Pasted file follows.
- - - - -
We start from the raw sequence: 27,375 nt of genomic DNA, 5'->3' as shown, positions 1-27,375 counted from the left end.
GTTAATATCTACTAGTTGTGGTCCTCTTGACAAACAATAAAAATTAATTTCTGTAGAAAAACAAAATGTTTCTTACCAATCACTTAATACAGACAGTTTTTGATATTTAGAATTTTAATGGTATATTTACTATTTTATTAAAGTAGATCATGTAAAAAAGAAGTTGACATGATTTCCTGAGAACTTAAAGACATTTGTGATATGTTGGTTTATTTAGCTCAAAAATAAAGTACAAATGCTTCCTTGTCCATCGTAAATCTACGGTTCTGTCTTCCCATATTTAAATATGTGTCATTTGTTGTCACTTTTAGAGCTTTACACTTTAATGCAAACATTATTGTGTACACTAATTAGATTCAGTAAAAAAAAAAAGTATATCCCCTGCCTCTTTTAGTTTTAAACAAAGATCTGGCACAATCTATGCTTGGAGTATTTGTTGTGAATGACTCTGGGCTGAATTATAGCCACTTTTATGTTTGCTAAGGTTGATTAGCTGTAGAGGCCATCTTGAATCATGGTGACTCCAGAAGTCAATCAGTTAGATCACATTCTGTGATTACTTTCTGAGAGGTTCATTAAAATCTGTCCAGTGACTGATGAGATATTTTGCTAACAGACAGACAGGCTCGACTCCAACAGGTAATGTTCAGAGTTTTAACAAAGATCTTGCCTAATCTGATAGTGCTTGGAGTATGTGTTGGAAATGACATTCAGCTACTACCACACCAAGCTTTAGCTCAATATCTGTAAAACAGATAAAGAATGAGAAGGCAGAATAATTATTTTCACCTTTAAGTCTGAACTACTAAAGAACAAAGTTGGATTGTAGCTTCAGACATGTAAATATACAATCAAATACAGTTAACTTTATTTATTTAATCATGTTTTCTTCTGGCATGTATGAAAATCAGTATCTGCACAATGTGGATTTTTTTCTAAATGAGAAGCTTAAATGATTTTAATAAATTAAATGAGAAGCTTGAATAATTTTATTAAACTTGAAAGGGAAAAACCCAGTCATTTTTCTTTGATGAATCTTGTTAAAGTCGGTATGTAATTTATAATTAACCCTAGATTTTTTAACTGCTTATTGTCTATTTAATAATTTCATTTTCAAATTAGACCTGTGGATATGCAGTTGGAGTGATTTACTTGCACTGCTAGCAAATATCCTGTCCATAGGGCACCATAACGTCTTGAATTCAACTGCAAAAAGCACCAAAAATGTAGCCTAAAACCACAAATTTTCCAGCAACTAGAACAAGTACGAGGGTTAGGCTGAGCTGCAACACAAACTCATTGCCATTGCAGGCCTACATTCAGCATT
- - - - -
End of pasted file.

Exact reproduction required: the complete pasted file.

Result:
We start from the raw sequence: 27,375 nt of genomic DNA, 5'->3' as shown, positions 1-27,375 counted from the left end.
GTTAATATCTACTAGTTGTGGTCCTCTTGACAAACAATAAAAATTAATTTCTGTAGAAAAACAAAATGTTTCTTACCAATCACTTAATACAGACAGTTTTTGATATTTAGAATTTTAATGGTATATTTACTATTTTATTAAAGTAGATCATGTAAAAAAGAAGTTGACATGATTTCCTGAGAACTTAAAGACATTTGTGATATGTTGGTTTATTTAGCTCAAAAATAAAGTACAAATGCTTCCTTGTCCATCGTAAATCTACGGTTCTGTCTTCCCATATTTAAATATGTGTCATTTGTTGTCACTTTTAGAGCTTTACACTTTAATGCAAACATTATTGTGTACACTAATTAGATTCAGTAAAAAAAAAAAGTATATCCCCTGCCTCTTTTAGTTTTAAACAAAGATCTGGCACAATCTATGCTTGGAGTATTTGTTGTGAATGACTCTGGGCTGAATTATAGCCACTTTTATGTTTGCTAAGGTTGATTAGCTGTAGAGGCCATCTTGAATCATGGTGACTCCAGAAGTCAATCAGTTAGATCACATTCTGTGATTACTTTCTGAGAGGTTCATTAAAATCTGTCCAGTGACTGATGAGATATTTTGCTAACAGACAGACAGGCTCGACTCCAACAGGTAATGTTCAGAGTTTTAACAAAGATCTTGCCTAATCTGATAGTGCTTGGAGTATGTGTTGGAAATGACATTCAGCTACTACCACACCAAGCTTTAGCTCAATATCTGTAAAACAGATAAAGAATGAGAAGGCAGAATAATTATTTTCACCTTTAAGTCTGAACTACTAAAGAACAAAGTTGGATTGTAGCTTCAGACATGTAAATATACAATCAAATACAGTTAACTTTATTTATTTAATCATGTTTTCTTCTGGCATGTATGAAAATCAGTATCTGCACAATGTGGATTTTTTTCTAAATGAGAAGCTTAAATGATTTTAATAAATTAAATGAGAAGCTTGAATAATTTTATTAAACTTGAAAGGGAAAAACCCAGTCATTTTTCTTTGATGAATCTTGTTAAAGTCGGTATGTAATTTATAATTAACCCTAGATTTTTTAACTGCTTATTGTCTATTTAATAATTTCATTTTCAAATTAGACCTGTGGATATGCAGTTGGAGTGATTTACTTGCACTGCTAGCAAATATCCTGTCCATAGGGCACCATAACGTCTTGAATTCAACTGCAAAAAGCACCAAAAATGTAGCCTAAAACCACAAATTTTCCAGCAACTAGAACAAGTACGAGGGTTAGGCTGAGCTGCAACACAAACTCATTGCCATTGCAGGCCTACATTCAGCATT